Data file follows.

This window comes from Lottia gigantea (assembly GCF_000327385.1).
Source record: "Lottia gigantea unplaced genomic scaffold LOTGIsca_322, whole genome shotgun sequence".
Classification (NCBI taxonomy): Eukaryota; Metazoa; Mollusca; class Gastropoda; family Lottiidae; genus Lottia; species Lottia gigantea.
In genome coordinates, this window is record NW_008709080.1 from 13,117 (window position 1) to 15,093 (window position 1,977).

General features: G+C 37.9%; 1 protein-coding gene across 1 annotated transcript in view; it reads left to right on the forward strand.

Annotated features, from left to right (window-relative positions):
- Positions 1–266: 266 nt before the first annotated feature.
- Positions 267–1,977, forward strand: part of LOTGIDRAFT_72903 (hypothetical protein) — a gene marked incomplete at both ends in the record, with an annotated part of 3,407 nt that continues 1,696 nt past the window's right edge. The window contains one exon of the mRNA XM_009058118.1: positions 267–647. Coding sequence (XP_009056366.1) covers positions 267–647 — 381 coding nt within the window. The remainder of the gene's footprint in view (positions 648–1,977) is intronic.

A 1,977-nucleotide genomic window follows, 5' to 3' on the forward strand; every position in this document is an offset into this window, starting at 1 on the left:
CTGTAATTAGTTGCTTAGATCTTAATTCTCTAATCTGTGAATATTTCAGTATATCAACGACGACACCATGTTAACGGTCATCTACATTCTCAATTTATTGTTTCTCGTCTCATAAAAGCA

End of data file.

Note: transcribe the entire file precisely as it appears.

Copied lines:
This window comes from Lottia gigantea (assembly GCF_000327385.1).
Source record: "Lottia gigantea unplaced genomic scaffold LOTGIsca_322, whole genome shotgun sequence".
Classification (NCBI taxonomy): Eukaryota; Metazoa; Mollusca; class Gastropoda; family Lottiidae; genus Lottia; species Lottia gigantea.
In genome coordinates, this window is record NW_008709080.1 from 13,117 (window position 1) to 15,093 (window position 1,977).

General features: G+C 37.9%; 1 protein-coding gene across 1 annotated transcript in view; it reads left to right on the forward strand.

Annotated features, from left to right (window-relative positions):
- Positions 1–266: 266 nt before the first annotated feature.
- Positions 267–1,977, forward strand: part of LOTGIDRAFT_72903 (hypothetical protein) — a gene marked incomplete at both ends in the record, with an annotated part of 3,407 nt that continues 1,696 nt past the window's right edge. The window contains one exon of the mRNA XM_009058118.1: positions 267–647. Coding sequence (XP_009056366.1) covers positions 267–647 — 381 coding nt within the window. The remainder of the gene's footprint in view (positions 648–1,977) is intronic.

A 1,977-nucleotide genomic window follows, 5' to 3' on the forward strand; every position in this document is an offset into this window, starting at 1 on the left:
CTGTAATTAGTTGCTTAGATCTTAATTCTCTAATCTGTGAATATTTCAGTATATCAACGACGACACCATGTTAACGGTCATCTACATTCTCAATTTATTGTTTCTCGTCTCATAAAAGCA